Results and discussion

All fluralaner-treated dogs rapidly consumed the complete portion of food offered prior to and directly after fluralaner administration.

Fluralaner was quantifiable in plasma of treated dogs from the first post-treatment sampling time point throughout the study, confirming dose-related systemic exposure (Figure 1).
Figure 1

Mean fluralaner plasma concentration (± standard deviation) following oral administration at 168 mg/kg to MDR1(-/-) Collies.

No vomiting, excessive salivation or any other findings were observed during the first hour of clinical observation following treatment or during the frequent clinical assessments performed over the 3 days following fluralaner administration. Clinical findings observed over the study period included an abraded callus on the medial hock of one dog pre-treatment, a dog who bit its tongue during feeding pre-treatment, evidence of estrus in three dogs of the fluralaner group and an observation of tachycardia in a control-group dog. These clinical findings were minor and not related to fluralaner treatment.

This clinical safety evaluation of fluralaner, a novel systemic antiparasitic drug, in MDR1(-/-) dogs treated orally at 3 times the highest recommended clinical dose did not detect any adverse events. The detailed clinical observations were timed to provide maximum coverage during the period of highest expected systemic fluralaner concentrations to assure that potential neurological clinical signs would have become apparent. However, no signs of neurotoxicity, or any other adverse events, were observed during these frequent observations.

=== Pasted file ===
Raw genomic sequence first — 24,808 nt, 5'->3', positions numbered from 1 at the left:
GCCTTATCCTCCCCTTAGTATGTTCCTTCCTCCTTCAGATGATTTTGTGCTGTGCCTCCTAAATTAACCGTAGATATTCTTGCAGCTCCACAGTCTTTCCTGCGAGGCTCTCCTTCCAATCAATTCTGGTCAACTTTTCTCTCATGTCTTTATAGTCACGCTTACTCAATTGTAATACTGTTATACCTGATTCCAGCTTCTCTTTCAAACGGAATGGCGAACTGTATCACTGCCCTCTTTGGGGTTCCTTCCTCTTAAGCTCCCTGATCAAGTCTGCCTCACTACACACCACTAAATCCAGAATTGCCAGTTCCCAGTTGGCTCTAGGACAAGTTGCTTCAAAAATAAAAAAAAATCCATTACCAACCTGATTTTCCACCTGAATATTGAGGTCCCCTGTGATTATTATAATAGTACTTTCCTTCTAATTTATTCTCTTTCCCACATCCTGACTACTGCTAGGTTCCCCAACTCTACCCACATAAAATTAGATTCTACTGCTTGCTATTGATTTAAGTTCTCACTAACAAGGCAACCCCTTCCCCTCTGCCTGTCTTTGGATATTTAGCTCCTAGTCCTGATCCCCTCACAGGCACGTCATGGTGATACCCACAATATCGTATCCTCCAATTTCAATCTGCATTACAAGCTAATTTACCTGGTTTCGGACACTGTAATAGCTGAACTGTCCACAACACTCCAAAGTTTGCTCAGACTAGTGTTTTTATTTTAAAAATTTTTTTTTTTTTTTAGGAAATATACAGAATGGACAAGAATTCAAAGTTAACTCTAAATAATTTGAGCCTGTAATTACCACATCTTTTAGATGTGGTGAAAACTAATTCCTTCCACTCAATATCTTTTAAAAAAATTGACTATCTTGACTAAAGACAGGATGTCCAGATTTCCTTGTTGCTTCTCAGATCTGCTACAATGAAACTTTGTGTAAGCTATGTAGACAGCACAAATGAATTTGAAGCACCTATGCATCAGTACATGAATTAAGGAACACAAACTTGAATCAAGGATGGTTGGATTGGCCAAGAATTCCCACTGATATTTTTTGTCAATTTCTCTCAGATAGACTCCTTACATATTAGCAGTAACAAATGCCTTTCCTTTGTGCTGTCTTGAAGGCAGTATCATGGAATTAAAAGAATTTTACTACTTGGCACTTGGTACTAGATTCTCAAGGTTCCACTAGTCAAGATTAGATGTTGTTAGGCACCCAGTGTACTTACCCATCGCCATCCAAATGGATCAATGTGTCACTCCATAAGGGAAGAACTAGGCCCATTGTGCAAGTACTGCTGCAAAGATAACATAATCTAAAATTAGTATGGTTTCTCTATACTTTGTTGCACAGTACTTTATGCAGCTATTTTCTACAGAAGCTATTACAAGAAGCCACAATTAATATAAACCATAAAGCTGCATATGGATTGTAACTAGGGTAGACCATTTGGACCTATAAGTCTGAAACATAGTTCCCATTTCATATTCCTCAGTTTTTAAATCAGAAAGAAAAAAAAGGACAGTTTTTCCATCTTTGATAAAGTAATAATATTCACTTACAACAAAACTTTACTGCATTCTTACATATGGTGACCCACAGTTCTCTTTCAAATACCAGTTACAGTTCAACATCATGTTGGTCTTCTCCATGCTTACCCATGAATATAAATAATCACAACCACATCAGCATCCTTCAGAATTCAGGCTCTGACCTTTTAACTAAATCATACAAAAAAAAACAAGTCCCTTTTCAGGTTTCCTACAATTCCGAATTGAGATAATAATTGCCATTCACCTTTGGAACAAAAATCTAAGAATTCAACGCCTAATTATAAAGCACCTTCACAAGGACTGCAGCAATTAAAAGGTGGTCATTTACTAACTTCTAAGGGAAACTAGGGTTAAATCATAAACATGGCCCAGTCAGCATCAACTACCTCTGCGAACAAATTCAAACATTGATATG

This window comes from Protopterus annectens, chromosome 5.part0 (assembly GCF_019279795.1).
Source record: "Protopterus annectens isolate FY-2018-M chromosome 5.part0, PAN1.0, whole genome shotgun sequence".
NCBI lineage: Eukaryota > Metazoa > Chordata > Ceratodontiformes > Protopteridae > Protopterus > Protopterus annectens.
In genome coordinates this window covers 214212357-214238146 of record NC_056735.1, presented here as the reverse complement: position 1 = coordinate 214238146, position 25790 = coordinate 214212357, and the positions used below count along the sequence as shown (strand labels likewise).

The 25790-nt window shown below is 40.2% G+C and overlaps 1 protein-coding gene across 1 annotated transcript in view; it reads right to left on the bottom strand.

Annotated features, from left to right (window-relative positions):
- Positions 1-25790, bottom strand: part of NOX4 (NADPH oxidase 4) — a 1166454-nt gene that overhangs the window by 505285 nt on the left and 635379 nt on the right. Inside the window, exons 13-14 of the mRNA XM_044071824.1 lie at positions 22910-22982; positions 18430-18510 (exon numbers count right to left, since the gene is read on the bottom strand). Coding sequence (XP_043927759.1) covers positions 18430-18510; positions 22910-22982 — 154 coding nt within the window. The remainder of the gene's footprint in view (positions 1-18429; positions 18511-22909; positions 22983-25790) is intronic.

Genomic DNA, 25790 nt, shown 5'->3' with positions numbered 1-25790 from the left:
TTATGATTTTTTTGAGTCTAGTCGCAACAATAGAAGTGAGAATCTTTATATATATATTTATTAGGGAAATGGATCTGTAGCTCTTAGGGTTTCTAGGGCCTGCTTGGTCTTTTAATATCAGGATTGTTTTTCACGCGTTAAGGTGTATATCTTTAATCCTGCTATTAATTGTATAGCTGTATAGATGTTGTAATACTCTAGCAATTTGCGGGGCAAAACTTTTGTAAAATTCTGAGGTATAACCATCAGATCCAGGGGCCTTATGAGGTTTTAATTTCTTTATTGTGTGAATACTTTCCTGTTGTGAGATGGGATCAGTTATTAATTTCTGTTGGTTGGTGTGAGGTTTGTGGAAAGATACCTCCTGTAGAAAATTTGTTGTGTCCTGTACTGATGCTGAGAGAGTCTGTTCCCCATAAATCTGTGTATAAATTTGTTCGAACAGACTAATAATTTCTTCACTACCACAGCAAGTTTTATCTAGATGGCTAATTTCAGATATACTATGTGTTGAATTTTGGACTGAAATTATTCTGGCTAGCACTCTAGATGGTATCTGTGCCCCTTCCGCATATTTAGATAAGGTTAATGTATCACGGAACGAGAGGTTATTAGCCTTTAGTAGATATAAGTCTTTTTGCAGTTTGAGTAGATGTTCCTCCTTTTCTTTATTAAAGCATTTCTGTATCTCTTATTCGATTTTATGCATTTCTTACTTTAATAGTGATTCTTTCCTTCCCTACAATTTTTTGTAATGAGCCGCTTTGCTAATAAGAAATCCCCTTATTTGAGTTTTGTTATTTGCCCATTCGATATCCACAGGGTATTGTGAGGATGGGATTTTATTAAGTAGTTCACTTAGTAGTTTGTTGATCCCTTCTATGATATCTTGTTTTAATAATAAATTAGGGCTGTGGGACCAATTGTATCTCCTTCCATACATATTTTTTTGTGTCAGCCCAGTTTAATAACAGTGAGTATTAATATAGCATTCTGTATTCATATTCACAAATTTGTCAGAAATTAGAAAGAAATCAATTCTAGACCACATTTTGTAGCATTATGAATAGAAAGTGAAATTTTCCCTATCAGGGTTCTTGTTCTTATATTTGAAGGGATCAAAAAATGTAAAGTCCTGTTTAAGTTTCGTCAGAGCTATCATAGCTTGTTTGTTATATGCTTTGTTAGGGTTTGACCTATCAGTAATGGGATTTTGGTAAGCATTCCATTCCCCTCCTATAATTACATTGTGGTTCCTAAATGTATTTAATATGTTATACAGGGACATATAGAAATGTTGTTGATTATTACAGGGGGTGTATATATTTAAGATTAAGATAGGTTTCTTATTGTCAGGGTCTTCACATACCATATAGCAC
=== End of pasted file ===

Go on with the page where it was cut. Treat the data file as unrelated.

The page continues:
These results are consistent with a previous safety study [12] in healthy Beagle dogs, that found no evidence of neurotoxic symptoms or any other treatment-related findings associated with repeated oral administration of up to 280 mg fluralaner/kg.

Conclusions

Fluralaner chewable tablets are well tolerated in MDR1(-/-) Collies following oral administration.

Declarations

Acknowledgements

The authors thank Cheri Hill Kennel & Supply, Stanwood, MI, USA for assistance with the study.

Authors’ Affiliations

(1)
MSD Animal Health Innovation GmbH
(2)
University of Illinois College of Veterinary Medicine

References

  1. Ozoe Y, Asahi M, Ozoe F, Nakahira K, Mita T: The antiparasitic isoxazoline A1443 is a potent blocker of insect ligand-gated chloride channels. Biochem Biophys Res Commun. 2010, 391: 744-749. 10.1016/j.bbrc.2009.11.131.View ArticlePubMedGoogle Scholar
  2. Rohdich N, Roepke RKA, Zschiesche E: A randomized, blinded, controlled and multi-centered field study comparing the efficacy and safety of Bravecto (fluralaner) against Frontline (fipronil) in flea- and tick-infested dogs. Parasit Vectors. 2014, 7: 83. 10.1186/1756-3305-7-83.PubMed CentralView ArticlePubMedGoogle Scholar
  3. Mealey KL, Bentjen SA, Gay JM, Cantor GH: Ivermectin sensitivity in collies is associated with a deletion mutation of the mdr1 gene. Pharmacogenetics. 2001, 8: 727-733.View ArticleGoogle Scholar
  4. Schinkel AH: The physiological function of drug-transporting P-glycoproteins. Semin Cancer Biol. 1997, 8: 161-170. 10.1006/scbi.1997.0068.View ArticlePubMedGoogle Scholar
  5. Neff MW, Robertson KR, Wong AK, Safra N, Broman KW, Slatkin M, Mealey KL, Pedersen NC: Breed distribution and history of canine mdr1-1Δ, a pharmacogenetic mutation that marks the emergence of breeds from the collie lineage. Proc Natl Acad Sci USA. 2004, 101: 11725-11730. 10.1073/pnas.0402374101.PubMed CentralView ArticlePubMedGoogle Scholar